In his latest column titled “It’s actually visa on four days’ notice before arrival”, published by Hindustan Times, Karan Thapar has talked about problems faced by a friend’s relative who landed from Japan, but was deported because she misunderstood the terminology: “VISA on arrival”.
Karan narrated the incident of a Japanese visitor, who came to India and was asked to leave from the airport itself, because she did not have a VISA. Apparently the visitor got so hooked to the “VISA on Arrival” terminology that she did not even bother to check this up on the Indian Government’s site. He claims that even All Nippon Airways, the airline she flew on, was not aware that the scheme had critically changed. He writes that the VISA on arrival policy a dishonest, misleading and an inefficient scheme and advises Prime Minister Narendra Modi and his tourism minister to be honest and enticing rather than beguiling but inaccurate. Karan smartly accuses travelers of believing in something which is inaccurate, he writes:
The problem is that by continuing to call the scheme visa on arrival we are misleading travelers and, more importantly, misleading ourselves.
If only our Japanese tourist had sought information from the official sources, instead of just flying to a country, her doubts would have been cleared. She could have easily read the Tourist Visa-On-Arrival policy on Indian Embassy website and Indian Government Website, which should ideally be the most important preliminary step before visiting India. Karan Thapar, who is juggling with semantics, forgot to check either of the sites.
Tourist Visa-On-Arrival on the Embassy of India, Japan clearly states that: In general, all eligible applicants are advised to apply at the nearest Indian Embassy/Consulate for a visa.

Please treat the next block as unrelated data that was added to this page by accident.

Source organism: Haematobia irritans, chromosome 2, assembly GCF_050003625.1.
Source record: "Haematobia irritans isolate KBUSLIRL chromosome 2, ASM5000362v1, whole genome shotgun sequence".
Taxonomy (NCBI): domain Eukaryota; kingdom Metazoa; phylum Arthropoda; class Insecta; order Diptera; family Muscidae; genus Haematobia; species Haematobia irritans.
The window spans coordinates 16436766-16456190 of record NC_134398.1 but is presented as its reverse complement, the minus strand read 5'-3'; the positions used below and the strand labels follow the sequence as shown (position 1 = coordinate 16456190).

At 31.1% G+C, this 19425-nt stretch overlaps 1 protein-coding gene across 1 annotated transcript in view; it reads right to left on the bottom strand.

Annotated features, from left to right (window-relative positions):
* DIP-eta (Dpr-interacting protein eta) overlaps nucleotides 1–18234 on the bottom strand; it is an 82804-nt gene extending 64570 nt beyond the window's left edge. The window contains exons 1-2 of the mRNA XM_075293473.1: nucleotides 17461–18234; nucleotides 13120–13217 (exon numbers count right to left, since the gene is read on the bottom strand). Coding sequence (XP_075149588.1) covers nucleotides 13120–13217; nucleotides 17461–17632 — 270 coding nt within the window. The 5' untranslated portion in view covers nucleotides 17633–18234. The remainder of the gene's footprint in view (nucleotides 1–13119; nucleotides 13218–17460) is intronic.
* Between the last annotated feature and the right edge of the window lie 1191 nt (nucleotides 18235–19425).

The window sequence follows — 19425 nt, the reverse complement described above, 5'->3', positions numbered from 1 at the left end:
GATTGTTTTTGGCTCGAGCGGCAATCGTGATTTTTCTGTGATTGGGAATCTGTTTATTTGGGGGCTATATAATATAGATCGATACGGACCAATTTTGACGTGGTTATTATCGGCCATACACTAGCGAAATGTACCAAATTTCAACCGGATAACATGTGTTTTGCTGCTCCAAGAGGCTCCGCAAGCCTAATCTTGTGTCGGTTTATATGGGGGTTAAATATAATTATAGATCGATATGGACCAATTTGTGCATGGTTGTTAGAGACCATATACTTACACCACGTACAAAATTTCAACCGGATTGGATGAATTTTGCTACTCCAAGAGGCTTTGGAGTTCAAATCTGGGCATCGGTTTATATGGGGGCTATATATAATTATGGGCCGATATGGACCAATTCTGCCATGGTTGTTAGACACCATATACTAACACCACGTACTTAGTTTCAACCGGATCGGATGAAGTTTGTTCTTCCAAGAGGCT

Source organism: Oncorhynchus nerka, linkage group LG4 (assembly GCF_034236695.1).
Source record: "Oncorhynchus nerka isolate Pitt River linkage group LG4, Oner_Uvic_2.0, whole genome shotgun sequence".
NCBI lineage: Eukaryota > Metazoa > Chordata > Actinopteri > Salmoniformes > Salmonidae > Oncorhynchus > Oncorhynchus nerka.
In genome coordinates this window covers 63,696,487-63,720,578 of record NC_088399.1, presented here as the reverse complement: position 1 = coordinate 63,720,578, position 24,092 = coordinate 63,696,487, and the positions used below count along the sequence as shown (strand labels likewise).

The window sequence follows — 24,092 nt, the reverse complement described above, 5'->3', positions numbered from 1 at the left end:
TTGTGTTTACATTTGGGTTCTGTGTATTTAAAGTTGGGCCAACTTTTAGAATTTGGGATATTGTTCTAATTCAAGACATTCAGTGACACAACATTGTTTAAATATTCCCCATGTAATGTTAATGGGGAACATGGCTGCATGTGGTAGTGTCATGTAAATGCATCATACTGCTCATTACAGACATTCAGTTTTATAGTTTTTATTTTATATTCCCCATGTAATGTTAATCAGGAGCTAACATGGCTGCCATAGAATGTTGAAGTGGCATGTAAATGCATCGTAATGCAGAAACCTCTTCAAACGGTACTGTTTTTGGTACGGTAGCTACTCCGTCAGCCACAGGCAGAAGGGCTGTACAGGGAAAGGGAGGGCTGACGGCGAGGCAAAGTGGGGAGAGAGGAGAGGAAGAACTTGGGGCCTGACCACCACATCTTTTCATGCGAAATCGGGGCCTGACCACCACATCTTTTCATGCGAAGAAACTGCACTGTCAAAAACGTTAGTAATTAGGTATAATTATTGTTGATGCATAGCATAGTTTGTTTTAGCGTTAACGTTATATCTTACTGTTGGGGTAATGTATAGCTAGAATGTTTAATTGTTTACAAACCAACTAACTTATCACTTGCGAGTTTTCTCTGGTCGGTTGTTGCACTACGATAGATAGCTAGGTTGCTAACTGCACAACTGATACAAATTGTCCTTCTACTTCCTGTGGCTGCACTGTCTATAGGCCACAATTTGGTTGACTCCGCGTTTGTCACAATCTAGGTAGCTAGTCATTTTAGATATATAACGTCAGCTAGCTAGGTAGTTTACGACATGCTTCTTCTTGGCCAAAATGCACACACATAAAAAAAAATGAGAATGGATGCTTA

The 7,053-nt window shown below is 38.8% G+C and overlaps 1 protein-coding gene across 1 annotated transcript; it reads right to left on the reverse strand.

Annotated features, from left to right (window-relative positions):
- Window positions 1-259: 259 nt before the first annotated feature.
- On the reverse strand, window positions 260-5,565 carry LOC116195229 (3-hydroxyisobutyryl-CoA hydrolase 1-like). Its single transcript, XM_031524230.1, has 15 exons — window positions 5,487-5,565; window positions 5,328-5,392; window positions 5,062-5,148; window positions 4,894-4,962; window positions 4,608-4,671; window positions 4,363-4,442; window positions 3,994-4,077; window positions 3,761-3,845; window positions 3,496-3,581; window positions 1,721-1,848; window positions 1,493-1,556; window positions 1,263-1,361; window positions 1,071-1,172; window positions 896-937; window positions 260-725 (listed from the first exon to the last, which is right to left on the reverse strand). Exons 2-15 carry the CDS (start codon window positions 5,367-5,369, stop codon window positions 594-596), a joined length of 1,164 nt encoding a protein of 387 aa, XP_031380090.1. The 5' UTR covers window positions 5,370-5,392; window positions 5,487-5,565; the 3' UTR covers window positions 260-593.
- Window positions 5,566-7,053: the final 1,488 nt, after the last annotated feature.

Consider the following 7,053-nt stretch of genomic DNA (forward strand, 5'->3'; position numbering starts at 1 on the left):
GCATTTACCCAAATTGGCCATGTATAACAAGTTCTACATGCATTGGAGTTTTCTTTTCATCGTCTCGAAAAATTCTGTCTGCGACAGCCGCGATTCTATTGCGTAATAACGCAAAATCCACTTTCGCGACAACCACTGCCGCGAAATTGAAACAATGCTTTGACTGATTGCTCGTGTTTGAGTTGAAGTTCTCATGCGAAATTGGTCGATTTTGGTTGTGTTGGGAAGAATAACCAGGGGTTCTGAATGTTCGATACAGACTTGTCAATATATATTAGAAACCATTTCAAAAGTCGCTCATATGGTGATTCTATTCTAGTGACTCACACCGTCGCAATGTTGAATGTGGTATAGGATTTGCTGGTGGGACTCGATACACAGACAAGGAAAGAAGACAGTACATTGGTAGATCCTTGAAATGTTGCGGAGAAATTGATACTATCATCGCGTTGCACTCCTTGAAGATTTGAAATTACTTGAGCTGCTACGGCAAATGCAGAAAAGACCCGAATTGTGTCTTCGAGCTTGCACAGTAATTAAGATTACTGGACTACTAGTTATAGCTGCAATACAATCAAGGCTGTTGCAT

The link to online VISA application also says that you can’t just fly to India without completing three steps:
Ideally, any airline operating in the India-Japan route should also know it. It is highly amusing that an International Airline is not aware of basic VISA policy. But then, this too is Modi’s fault as per Karan Thapar. Given the sensitivity around air-travel, officials are expected to be updated with norms are requirements.
The second question raised by Karan Thapar digresses from the original concern and talks about a completely unrelated question. He asks, “how do other countries that offer genuine visas on arrival accommodate a big influx of arrivals in a short space of time? If they can manage why can’t we?” I am not sure if Karan was given a VIP entry when he visited US, UK or Europe, but any layman would retort to his rhetoric by explaining the need to step-by VISA processing in countries where tourism is not the prime industry.
Karan is a veteran journalist. We expect him to do basic checks before flooding the media with advices and accusations. And he should definitely find facts before his half-cooked story expands to 150 other media houses. Otherwise, India will be accused of misleading rather than encouraging newsreaders.